Volvo predict crash-proof cars by 2020

Thu.31.Jan.2013 GMT

Crash proof cars could be on our roads in seven years time.  Features such as City Safety, which is a system that uses sensors to warn the driver of an impending frontal collision before performing an emergency stop on the driver’s behalf, is already standard in Volvo’s V40 vehicles. But researchers are continuing to develop new safety technology, like pedestrian detection, which identifies and judges whether a person is about to step onto the road.

Drivers in the future could also have the luxury of reading a newspaper, chatting to their passengers or simply watching the passing view as new technology allows their cars to drive themselves on auto-pilot. Called Platooning, cars are guided by a lead vehicle, which is driven by a professional driver. This car is followed by a succession of other, computer-controlled cars that are electronically tethered in the convoy. Each vehicle in the platoon measures the distance, speed and direction of the vehicle directly in front, adjusting its movements to stay in formation.  Early trials of the technology have already taken place in Spain.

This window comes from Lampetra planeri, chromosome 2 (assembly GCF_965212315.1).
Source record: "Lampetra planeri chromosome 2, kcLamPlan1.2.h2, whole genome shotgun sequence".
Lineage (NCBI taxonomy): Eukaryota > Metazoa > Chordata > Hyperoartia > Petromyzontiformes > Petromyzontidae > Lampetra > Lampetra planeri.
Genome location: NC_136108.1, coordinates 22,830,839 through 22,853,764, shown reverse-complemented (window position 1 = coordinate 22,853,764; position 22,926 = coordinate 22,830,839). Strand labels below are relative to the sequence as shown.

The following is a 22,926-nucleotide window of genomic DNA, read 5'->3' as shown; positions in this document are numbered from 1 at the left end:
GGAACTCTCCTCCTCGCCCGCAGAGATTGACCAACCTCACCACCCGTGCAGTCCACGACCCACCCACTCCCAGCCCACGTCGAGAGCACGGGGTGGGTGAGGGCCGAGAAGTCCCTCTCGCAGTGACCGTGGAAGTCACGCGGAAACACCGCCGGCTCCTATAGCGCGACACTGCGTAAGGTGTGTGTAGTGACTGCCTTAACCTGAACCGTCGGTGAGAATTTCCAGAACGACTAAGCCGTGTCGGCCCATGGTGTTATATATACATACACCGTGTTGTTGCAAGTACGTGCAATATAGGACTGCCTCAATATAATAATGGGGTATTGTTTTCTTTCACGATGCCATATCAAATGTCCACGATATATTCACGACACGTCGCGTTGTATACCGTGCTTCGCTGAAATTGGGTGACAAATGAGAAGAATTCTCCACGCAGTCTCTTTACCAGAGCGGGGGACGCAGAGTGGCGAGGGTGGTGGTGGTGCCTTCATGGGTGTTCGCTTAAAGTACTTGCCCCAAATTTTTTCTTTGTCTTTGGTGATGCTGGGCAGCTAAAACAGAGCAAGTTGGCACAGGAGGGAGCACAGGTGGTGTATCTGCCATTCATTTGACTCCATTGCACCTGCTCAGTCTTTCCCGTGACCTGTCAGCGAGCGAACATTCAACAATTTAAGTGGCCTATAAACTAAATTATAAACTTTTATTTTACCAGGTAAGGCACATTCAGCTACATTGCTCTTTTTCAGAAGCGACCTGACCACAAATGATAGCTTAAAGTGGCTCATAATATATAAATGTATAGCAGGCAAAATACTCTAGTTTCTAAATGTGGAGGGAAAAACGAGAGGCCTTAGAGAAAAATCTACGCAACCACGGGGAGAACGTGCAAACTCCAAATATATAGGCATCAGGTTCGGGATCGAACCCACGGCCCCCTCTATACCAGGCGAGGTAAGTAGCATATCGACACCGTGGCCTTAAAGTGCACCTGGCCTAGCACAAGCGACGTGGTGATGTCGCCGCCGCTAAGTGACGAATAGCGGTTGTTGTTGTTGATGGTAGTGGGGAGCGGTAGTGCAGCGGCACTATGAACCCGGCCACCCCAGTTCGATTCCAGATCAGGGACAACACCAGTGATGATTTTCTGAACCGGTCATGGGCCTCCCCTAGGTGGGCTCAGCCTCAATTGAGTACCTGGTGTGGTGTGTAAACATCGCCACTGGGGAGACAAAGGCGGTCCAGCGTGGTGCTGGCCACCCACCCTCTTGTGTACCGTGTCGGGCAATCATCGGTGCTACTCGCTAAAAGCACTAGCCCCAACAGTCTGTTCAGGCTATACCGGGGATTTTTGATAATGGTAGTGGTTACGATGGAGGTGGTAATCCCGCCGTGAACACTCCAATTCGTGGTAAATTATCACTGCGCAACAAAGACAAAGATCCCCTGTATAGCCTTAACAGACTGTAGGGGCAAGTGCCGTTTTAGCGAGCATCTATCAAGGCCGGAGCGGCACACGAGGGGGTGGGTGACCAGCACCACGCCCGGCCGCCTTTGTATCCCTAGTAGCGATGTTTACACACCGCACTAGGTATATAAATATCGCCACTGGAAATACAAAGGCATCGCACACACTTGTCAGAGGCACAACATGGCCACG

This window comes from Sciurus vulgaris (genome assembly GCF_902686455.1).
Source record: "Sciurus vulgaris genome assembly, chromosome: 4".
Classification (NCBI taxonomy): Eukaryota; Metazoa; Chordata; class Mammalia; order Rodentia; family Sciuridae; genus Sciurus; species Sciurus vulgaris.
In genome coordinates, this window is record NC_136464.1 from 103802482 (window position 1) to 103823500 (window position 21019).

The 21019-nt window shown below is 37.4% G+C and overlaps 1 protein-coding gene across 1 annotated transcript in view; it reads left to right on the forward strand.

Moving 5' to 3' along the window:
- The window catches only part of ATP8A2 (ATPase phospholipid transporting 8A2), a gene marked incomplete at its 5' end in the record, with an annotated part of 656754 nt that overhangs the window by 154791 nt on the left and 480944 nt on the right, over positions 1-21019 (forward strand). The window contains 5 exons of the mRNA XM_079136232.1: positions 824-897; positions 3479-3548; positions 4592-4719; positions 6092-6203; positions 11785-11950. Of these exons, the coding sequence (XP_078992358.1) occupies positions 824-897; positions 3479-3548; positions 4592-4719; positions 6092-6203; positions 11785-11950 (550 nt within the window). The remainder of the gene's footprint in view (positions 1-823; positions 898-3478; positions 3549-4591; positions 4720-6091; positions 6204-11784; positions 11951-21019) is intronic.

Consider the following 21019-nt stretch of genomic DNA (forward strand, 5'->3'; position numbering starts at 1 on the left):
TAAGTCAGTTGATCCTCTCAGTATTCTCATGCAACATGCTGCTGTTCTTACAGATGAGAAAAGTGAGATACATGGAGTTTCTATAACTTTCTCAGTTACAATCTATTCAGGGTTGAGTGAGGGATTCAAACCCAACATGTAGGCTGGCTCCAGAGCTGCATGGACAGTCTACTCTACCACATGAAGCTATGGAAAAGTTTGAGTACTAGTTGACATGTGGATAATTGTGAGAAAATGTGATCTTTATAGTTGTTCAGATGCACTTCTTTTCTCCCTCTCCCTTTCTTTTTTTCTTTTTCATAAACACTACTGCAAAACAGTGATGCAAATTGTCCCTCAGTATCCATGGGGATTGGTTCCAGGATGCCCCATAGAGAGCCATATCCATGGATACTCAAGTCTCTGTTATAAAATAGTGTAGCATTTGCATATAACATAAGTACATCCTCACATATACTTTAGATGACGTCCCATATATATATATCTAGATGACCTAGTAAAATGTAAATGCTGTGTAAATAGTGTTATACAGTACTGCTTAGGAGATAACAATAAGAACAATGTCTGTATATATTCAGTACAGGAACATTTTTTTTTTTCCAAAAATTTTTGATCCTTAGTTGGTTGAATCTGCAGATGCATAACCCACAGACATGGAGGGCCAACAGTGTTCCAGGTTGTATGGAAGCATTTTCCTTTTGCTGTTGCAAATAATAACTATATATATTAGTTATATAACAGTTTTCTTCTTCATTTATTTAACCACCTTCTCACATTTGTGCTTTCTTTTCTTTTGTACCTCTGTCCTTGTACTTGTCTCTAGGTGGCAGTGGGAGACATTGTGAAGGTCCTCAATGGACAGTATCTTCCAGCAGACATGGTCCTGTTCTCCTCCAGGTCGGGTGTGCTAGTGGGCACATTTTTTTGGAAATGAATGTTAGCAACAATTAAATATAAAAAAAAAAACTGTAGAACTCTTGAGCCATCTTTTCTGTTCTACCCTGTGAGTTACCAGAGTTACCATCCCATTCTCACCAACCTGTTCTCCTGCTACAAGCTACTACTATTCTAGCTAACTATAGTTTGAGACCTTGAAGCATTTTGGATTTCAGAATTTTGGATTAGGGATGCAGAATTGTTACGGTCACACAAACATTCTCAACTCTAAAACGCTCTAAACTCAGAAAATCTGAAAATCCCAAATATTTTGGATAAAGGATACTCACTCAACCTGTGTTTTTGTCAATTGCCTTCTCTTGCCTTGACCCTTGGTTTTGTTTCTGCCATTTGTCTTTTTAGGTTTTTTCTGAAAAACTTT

A recent survey suggests that over a quarter of drivers like the idea of a car that drives itself and more than half would be happy to be driven by autopilot. Forty five per cent said they’d like to see pedestrian protection technology – Volvo is leading the way here by introducing the World’s first pedestrian airbag. Half of those taking part in the survey also said they’d like to see all round cameras fitted to their cars.

Since the introduction of the 3 point seatbelt 50 years ago, technology has been driven by consumers’ increasing desire for safety. And as the latest advancements show, the new technology which could revolutionise the way we all drive, is just around the corner.

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